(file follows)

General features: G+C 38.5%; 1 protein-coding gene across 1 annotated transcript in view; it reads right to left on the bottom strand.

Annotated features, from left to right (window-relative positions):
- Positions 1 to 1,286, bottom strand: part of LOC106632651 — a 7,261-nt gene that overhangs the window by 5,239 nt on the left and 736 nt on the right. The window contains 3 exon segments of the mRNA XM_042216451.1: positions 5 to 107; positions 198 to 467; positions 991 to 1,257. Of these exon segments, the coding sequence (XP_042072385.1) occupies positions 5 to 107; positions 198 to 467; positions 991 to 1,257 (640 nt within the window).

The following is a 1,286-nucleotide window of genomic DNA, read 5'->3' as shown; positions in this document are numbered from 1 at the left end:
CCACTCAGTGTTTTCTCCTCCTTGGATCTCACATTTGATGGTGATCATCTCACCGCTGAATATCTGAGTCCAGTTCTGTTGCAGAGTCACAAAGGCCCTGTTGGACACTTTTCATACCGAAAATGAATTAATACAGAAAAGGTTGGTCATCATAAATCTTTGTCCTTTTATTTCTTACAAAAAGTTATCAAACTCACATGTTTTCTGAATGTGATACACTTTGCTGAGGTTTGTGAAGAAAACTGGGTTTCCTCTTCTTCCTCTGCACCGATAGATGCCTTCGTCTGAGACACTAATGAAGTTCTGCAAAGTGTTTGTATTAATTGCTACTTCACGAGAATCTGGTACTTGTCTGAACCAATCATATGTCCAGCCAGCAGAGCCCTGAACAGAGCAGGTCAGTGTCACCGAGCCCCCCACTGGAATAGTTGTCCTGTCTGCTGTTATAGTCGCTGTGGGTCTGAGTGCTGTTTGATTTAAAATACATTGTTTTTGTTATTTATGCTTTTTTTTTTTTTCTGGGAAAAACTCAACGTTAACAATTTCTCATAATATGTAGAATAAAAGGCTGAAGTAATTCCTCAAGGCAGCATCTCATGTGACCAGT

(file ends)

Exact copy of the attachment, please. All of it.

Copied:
General features: G+C 38.5%; 1 protein-coding gene across 1 annotated transcript in view; it reads right to left on the bottom strand.

Annotated features, from left to right (window-relative positions):
- Positions 1 to 1,286, bottom strand: part of LOC106632651 — a 7,261-nt gene that overhangs the window by 5,239 nt on the left and 736 nt on the right. The window contains 3 exon segments of the mRNA XM_042216451.1: positions 5 to 107; positions 198 to 467; positions 991 to 1,257. Of these exon segments, the coding sequence (XP_042072385.1) occupies positions 5 to 107; positions 198 to 467; positions 991 to 1,257 (640 nt within the window).

The following is a 1,286-nucleotide window of genomic DNA, read 5'->3' as shown; positions in this document are numbered from 1 at the left end:
CCACTCAGTGTTTTCTCCTCCTTGGATCTCACATTTGATGGTGATCATCTCACCGCTGAATATCTGAGTCCAGTTCTGTTGCAGAGTCACAAAGGCCCTGTTGGACACTTTTCATACCGAAAATGAATTAATACAGAAAAGGTTGGTCATCATAAATCTTTGTCCTTTTATTTCTTACAAAAAGTTATCAAACTCACATGTTTTCTGAATGTGATACACTTTGCTGAGGTTTGTGAAGAAAACTGGGTTTCCTCTTCTTCCTCTGCACCGATAGATGCCTTCGTCTGAGACACTAATGAAGTTCTGCAAAGTGTTTGTATTAATTGCTACTTCACGAGAATCTGGTACTTGTCTGAACCAATCATATGTCCAGCCAGCAGAGCCCTGAACAGAGCAGGTCAGTGTCACCGAGCCCCCCACTGGAATAGTTGTCCTGTCTGCTGTTATAGTCGCTGTGGGTCTGAGTGCTGTTTGATTTAAAATACATTGTTTTTGTTATTTATGCTTTTTTTTTTTTTCTGGGAAAAACTCAACGTTAACAATTTCTCATAATATGTAGAATAAAAGGCTGAAGTAATTCCTCAAGGCAGCATCTCATGTGACCAGT